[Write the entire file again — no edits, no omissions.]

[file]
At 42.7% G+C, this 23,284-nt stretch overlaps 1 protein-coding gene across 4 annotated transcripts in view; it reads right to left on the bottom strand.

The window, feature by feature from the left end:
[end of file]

At 42.7% G+C, this 23,284-nt stretch overlaps 1 protein-coding gene across 4 annotated transcripts in view; it reads right to left on the bottom strand.

The window, feature by feature from the left end: